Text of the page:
On our first visit last week, Buddy made his delayed arrival like he had the time before. He was obviously more interested in Holly and maybe Vroman than he was in food. Or maybe the there was now enough variety in the pasture to tempt his jaded palate.

After he slowly ambled up to the fence, he reluctantly ate some of the chilled sweet potato medallions that Bob mistook for sliced carrots when he picked them up at the grocery store. (This spoiled jackass prefers his sweet potatoes warm, and not chilled).

It didn’t take Buddy long to be done with the sweet potatoes. He became impatient with how long Bob was taking with in the store. Bob returned with news about Vroman’s debut next week and some nutrition bars, because the store had no cookies.

Buddy had no trouble wolfing down fruit and nut nutrition bars. As soon as the bars were done, he turned his back on us and galloped towards the back pasture as fast as his hooves could get him there.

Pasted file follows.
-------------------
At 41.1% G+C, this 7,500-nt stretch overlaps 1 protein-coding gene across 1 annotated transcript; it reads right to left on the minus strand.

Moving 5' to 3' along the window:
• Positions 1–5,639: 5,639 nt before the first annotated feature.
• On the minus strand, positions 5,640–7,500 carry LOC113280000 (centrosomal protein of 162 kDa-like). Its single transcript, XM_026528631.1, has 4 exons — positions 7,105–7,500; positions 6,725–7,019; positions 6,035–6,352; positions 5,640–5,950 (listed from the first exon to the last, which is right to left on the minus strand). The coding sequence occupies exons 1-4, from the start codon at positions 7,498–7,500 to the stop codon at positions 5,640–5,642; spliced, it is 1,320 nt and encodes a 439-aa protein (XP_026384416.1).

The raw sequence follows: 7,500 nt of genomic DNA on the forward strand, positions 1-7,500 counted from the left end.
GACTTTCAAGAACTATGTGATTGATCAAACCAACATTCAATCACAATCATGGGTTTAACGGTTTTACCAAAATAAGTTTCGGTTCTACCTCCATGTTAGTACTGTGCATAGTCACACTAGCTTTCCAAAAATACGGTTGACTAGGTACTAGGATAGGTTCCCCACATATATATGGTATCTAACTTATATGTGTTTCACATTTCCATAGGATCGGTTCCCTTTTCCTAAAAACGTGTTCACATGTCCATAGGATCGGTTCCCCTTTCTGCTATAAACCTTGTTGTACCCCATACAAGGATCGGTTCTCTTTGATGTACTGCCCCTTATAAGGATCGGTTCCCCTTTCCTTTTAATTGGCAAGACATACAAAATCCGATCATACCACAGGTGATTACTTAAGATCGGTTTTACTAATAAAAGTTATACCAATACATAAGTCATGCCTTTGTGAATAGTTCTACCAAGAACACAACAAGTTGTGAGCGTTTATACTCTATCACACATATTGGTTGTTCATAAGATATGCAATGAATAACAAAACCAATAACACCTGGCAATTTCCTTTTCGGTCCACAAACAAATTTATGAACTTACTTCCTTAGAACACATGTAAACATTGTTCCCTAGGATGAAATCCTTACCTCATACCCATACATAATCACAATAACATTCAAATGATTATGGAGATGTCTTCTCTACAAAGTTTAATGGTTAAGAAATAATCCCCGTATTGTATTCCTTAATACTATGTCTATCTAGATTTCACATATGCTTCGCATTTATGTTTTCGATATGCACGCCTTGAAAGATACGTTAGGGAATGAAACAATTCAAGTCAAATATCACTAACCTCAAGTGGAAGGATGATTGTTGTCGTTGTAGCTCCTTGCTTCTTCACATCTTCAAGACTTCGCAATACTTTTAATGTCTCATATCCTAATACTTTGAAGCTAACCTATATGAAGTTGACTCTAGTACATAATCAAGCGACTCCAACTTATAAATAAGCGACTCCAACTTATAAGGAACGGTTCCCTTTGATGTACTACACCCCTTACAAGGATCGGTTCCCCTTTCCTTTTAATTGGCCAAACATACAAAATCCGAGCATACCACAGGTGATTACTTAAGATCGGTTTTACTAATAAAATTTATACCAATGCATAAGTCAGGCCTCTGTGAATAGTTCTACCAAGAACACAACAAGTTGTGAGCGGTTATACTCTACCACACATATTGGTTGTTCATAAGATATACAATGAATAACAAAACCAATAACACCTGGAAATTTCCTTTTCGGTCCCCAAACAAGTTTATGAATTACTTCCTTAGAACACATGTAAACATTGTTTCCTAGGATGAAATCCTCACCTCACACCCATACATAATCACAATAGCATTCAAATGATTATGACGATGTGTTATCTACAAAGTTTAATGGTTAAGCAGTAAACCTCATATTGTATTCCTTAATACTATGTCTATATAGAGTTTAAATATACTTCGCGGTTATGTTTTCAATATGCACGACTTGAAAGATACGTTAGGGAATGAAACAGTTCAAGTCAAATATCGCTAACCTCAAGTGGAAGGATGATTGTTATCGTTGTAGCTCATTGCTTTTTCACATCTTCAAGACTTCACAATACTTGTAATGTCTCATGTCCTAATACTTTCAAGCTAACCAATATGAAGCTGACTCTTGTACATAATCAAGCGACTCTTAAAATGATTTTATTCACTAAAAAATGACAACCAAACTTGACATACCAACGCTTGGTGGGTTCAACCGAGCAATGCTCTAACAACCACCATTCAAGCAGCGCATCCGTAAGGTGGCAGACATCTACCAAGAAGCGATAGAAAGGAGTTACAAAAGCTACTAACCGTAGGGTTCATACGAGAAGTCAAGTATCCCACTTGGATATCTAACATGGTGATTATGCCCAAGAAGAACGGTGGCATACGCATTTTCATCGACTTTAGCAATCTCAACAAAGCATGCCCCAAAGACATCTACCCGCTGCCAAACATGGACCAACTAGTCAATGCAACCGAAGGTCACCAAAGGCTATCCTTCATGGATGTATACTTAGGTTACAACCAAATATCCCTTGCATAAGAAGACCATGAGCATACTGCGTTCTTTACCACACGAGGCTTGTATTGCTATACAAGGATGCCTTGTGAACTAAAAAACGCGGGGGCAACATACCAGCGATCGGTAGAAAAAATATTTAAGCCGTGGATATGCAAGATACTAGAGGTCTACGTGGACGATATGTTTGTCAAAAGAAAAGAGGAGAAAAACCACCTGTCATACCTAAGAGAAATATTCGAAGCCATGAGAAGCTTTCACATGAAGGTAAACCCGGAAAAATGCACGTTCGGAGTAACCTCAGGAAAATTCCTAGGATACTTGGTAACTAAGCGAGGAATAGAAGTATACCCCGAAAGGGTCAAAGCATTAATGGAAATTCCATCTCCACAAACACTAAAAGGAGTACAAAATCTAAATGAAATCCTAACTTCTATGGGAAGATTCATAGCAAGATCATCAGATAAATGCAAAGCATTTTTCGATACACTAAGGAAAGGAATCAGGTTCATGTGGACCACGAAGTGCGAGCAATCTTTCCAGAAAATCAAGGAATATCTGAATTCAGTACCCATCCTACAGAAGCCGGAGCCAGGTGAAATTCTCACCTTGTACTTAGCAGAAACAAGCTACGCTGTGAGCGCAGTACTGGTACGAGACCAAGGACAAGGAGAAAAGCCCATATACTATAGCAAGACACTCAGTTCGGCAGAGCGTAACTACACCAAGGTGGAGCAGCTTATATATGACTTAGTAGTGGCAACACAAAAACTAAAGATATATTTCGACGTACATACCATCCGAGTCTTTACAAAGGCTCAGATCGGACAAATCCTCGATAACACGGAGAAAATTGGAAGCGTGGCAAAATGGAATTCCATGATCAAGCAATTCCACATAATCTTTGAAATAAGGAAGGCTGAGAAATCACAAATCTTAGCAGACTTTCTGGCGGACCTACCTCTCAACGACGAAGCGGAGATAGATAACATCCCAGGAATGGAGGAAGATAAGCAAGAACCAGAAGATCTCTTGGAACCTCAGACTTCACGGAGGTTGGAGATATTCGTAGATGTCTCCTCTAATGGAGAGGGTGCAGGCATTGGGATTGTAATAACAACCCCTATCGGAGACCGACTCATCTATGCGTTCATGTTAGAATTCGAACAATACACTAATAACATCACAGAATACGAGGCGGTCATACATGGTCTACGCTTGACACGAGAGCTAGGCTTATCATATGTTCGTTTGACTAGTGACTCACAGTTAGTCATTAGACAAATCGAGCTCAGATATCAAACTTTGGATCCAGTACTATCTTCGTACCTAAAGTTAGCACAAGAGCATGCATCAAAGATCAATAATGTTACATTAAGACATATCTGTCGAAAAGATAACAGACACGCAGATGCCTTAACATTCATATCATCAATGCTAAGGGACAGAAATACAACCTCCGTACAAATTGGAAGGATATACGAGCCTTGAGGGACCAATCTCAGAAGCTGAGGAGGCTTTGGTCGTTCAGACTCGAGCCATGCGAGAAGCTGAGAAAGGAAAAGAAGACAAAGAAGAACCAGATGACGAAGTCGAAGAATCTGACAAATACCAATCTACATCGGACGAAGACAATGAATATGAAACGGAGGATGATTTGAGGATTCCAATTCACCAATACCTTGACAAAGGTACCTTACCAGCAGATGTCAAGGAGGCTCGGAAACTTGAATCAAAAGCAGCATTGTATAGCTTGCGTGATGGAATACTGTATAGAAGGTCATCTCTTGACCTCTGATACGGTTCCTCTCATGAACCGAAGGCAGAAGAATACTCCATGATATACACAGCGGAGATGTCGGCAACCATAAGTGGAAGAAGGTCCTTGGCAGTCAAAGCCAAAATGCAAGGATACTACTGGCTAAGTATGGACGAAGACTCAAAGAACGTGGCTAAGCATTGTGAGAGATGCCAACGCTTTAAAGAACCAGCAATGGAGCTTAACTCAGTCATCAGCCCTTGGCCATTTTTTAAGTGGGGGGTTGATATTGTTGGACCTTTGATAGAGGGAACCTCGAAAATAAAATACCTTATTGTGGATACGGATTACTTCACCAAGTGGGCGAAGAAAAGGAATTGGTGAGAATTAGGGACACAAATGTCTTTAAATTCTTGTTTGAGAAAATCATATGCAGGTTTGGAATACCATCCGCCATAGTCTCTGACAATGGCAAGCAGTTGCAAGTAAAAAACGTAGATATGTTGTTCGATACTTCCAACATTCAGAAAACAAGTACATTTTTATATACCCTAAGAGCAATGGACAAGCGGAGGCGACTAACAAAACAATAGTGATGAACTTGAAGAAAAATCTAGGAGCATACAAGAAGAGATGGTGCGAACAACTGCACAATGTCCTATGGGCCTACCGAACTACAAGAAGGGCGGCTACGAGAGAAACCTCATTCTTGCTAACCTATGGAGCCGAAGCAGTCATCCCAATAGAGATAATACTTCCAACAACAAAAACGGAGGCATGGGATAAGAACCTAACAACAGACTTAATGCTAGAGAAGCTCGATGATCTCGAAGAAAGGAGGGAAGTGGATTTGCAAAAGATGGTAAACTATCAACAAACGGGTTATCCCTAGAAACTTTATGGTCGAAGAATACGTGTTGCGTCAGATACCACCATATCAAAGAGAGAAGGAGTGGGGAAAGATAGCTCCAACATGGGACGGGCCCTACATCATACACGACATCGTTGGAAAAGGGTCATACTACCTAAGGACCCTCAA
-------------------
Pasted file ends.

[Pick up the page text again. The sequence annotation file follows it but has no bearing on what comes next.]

We went back to see the new family yesterday morning (April 19) and there was no sign of them. We didn’t even get a responding hee-haw from Buddy in the back pasture. Maybe later this month…

Spring Determines When It’s Sprung

Meteorological Spring
is March 1
Vernal Equinox
when the Sun is exactly above the Equator
 and day and night are of equal length
is March 20 or 21

But Spring determines
when the new season
becomes discernible:
erratic temperatures,
alternating days
of sun and storms,
bud break,
last frost.

Both altitude and latitude
partially determine
'normal' dates
for frost, bud break,
germination, or termination.

Only increasing daylight
is known.
Sunrise and sunset
measurable by 
weather determines
the amount of light that
is actually available.

Sunshine Dichotomy

The sunshine warms, until it burns